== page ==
Your Sky Tonight: Potentially Dazzling Meteor Shower for North America

No plans for this evening? Our solar system may have an idea for you. At around 2am EDT (11pm PST) this evening, North America may be in store for a dazzling meteor shower as the Earth passes through debris ejected from the comet 209P/LINEAR.

This ‘dust’ was likely sloughed off 209P/LINEAR during the 18th, 19th, and 20th centuries and is just now intersecting with the Earth’s orbit. If the comet was highly active during those periods, we could be in for a show. The shower is tentatively being called the May Camelopardalids. This name is derived from the expectation that the shower will appear to originate from the constellation Camelopardalis.

Camelopardalis IP

H.A. Ray‘s diagram of Camelopardalis’ stars. The word “Camelopardalis” intuitively translates to leopard-camel or ‘giraffe’. This diagram shows the stars which connect to form the giraffe shape that inspired the name.

“Some forecasters have predicted a meteor storm of more than 200 meteors per hour,” said Bill Cooke on NASA’s website. Cooke is the lead for NASA’s Meteoroid Environment Office, a department within NASA that is responsible for analyzing the risks that meteors may pose to spacecrafts. “We have no idea what the comet was doing in the 1800s. The parent comet doesn’t appear to be very active now, so there could be a great show, or there could be little activity.”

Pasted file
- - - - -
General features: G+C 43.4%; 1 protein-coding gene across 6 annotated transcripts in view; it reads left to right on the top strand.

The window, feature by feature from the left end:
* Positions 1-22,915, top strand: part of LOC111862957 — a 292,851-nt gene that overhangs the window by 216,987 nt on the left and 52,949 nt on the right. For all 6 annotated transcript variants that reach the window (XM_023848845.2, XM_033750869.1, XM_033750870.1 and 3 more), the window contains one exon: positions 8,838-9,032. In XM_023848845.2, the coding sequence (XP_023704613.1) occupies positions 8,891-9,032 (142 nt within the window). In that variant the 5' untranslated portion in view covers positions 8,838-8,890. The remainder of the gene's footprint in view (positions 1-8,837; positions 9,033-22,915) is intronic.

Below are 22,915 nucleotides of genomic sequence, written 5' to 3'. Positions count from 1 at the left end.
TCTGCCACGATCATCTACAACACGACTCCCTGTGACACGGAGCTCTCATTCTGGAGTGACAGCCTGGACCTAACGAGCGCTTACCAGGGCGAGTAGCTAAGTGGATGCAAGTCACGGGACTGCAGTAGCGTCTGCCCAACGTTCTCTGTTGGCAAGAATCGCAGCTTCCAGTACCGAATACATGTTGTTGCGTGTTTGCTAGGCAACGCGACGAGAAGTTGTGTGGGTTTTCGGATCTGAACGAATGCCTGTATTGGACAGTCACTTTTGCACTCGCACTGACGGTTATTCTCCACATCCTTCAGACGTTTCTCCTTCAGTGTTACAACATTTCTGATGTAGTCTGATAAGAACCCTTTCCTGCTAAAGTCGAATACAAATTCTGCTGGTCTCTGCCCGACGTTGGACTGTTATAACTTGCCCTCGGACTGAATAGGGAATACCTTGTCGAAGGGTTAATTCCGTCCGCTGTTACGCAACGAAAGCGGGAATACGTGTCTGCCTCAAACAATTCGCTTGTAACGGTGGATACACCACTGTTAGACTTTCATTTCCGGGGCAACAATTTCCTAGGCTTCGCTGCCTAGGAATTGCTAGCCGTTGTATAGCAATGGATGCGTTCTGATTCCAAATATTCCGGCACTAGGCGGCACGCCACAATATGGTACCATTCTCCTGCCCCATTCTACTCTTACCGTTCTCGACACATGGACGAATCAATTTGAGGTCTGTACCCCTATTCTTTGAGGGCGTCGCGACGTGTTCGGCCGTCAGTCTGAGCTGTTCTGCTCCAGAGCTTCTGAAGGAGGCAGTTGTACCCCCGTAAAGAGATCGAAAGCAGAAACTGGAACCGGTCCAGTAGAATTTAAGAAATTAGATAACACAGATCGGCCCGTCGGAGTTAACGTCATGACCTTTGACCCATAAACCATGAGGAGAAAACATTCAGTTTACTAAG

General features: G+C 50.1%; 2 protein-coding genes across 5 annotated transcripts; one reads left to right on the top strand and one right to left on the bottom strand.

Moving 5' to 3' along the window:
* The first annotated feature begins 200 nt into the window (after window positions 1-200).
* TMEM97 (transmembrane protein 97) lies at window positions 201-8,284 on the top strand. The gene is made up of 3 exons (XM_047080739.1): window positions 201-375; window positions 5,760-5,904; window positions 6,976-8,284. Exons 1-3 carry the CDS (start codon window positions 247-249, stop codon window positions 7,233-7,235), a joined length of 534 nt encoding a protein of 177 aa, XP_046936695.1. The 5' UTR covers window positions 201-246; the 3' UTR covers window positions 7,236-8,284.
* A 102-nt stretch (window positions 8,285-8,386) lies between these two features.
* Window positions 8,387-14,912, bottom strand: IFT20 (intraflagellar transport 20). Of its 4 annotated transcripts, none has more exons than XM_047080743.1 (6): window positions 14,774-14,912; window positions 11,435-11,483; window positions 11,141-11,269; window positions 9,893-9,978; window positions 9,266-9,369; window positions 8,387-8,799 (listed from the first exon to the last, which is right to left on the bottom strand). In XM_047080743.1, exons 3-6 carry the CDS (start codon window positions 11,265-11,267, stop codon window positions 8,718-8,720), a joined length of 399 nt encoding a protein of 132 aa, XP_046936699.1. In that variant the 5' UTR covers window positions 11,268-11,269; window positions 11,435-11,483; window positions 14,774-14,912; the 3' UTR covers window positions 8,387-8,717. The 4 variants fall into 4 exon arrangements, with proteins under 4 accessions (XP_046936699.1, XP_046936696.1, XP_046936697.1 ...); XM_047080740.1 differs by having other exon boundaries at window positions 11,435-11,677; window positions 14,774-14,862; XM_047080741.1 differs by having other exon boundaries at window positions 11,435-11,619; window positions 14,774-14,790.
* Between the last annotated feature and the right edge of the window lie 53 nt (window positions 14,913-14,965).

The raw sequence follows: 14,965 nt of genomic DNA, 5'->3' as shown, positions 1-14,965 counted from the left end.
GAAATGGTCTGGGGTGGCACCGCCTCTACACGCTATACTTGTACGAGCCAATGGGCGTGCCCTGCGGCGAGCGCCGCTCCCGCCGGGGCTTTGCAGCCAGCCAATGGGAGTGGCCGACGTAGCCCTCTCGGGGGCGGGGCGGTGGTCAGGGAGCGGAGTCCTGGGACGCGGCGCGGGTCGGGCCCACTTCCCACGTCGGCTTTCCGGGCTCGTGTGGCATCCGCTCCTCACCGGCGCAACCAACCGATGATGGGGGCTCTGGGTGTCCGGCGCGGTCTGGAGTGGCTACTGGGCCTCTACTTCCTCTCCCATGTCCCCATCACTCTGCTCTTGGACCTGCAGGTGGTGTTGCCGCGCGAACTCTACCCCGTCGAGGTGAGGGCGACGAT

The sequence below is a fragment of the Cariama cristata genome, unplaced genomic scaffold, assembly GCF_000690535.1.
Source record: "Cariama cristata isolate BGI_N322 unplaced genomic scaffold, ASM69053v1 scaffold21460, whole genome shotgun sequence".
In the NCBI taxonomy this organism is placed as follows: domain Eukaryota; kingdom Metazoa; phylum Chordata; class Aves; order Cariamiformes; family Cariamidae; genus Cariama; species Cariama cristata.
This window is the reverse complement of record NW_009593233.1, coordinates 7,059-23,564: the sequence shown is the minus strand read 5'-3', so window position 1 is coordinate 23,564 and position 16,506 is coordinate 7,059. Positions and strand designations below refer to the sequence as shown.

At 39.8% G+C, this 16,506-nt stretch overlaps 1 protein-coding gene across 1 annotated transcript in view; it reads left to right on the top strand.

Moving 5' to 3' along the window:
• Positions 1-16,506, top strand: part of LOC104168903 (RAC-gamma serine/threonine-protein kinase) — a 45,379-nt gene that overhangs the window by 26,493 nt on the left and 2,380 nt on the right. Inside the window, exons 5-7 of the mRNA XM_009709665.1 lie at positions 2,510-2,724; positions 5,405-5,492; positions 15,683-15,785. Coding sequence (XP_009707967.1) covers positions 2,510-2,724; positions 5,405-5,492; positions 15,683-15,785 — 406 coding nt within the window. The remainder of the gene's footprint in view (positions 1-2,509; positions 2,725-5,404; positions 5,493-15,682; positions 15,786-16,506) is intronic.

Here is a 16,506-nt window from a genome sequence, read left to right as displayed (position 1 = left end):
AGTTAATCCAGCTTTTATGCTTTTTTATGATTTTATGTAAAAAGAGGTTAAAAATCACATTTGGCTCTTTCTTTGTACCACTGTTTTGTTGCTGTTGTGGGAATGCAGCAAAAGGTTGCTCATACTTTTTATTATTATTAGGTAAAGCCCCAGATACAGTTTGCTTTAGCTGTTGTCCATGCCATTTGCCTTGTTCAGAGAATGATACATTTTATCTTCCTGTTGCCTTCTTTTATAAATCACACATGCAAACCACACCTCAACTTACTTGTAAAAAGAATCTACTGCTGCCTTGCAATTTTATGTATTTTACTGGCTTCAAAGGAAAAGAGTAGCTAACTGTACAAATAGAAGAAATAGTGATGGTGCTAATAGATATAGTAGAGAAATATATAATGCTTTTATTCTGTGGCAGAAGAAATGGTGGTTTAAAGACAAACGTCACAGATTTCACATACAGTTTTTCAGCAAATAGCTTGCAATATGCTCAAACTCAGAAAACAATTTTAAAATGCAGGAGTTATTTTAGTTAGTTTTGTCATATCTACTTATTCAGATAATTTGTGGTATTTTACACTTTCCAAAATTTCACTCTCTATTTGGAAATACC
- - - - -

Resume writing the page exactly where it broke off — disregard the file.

Scientists at the Marshall Spaceflight Center predict the shower will be active from 10:30pm on May 23 to 7am on May 24 EDT and peak between 2am and 4am EDT on May 24. If you’re in an area of high light pollution or a region of North America that is expecting heavy cloud cover, you may want to check the event out on the NASA website. NASA will be offering a live feed of the event from Huntsville, Alabama and starting at around 11 pm EDT, Bill Cooke will be hosting a live web chat to field any questions you may have.

Which of you North American nerds will be viewing this potentially powerful light show this evening? Do you have faith that your hometown’s light pollution levels are low enough for a good show or will you be tuning in to the NASA website to ensure a good seat? Let us know in the comments section.


IMAGES: Camelopardalis constellation map visualization by AugPi, Leonid meteor by Navicore

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